Great American desert E-mail
Opinion
Saturday, 19 October 2013 10:08

By Salina Journal, Oct. 11

 

For years, Kansas and Nebraska have squabbled over water, because for years Nebraska irrigators have pumped too much water from the massive Ogallala Aquifer. The result has been reduced streamflow in the Republican River, which feeds from Nebraska into Kansas.

After it lost a federal challenge by Kansas on the issue, Nebraska had two choices to restore some of that streamflow to the Republican: Shut down a whole lot of irrigators and devastate a large chunk of their economy, or pump more water. They chose the latter option.

According to Journal reporter Tim Unruh's story in Sunday's edition, starting this year, Nebraska has been pumping 13,000 gallons a minute out of the Ogallala in western Nebraska and sending it downstream toward Kansas.

Think about that. Nebraska's response to overpumping water from the aquifer is to pump even more water: more than 6.8 billion gallons a year of a finite resource that's the lifeblood of the Great Plains economy.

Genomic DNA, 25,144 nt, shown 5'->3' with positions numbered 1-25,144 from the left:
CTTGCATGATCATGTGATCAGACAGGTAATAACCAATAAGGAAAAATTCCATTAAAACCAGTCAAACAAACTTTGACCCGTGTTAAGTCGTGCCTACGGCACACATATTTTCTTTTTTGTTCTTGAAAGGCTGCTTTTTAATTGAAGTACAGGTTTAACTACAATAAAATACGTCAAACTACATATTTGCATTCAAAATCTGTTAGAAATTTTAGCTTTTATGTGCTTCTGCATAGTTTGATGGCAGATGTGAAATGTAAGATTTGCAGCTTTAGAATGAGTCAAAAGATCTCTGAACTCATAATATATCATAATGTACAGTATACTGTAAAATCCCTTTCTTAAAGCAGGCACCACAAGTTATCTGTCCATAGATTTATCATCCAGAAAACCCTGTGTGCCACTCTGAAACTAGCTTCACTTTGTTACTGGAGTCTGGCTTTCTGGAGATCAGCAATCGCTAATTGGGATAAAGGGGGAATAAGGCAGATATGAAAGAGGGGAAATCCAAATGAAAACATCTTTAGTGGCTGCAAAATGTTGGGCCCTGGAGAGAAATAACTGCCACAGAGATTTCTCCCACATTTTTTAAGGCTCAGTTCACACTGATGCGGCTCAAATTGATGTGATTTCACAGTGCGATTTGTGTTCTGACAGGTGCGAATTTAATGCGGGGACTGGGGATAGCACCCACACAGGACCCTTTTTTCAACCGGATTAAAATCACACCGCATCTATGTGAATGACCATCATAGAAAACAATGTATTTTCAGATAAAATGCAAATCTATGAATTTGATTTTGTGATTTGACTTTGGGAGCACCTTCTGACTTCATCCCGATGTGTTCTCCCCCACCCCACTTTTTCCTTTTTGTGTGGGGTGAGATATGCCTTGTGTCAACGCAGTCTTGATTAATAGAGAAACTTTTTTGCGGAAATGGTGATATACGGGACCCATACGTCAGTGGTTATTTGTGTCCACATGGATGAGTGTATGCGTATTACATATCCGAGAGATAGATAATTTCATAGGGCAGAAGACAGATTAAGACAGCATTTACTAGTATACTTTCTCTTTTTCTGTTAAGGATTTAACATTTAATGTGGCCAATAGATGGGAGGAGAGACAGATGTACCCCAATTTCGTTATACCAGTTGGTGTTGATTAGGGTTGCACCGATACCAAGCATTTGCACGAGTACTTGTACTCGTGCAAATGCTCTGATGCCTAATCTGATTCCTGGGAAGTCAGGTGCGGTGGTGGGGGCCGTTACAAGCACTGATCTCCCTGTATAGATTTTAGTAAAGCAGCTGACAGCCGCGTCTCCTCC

And the amount being pumped is scheduled to grow significantly as Nebraska tries to meet its obligation.

That's a terrible decision made even worse by the fact that 30 to 50 percent of that water will never reach Kansas but will be lost due to evaporation, seepage back into the ground and plant life along the stream.

The aquifer, which comes from snowmelt and other runoff from the Rocky Mountains, recharges at a rate of a half-inch a year in western Kansas, slightly more in western Nebraska. Some estimates are that we've used about 30 percent of the aquifer.

The decline in surface water is exacerbated by such farming methods as terracing and no-till farming, both of which help capture water that might run down stream.

Gov. Sam Brownback told Unruh that instead of what Nebraska is doing, "We'd like a natural and sustainable long-term answer in the river system." He's right.

For decades, people have talked about preserving the Ogallala, but we're not making substantial progress. Irrigators and government will have to come together to find better solutions than what was forced upon Nebraska. Right now we have options; soon we won't.

But no matter how you look at it, pumping more water out of the aquifer because you've pumped too much water wouldn't seem to be a long-term answer. Not unless we're looking for a return of the Great American Desert.

 

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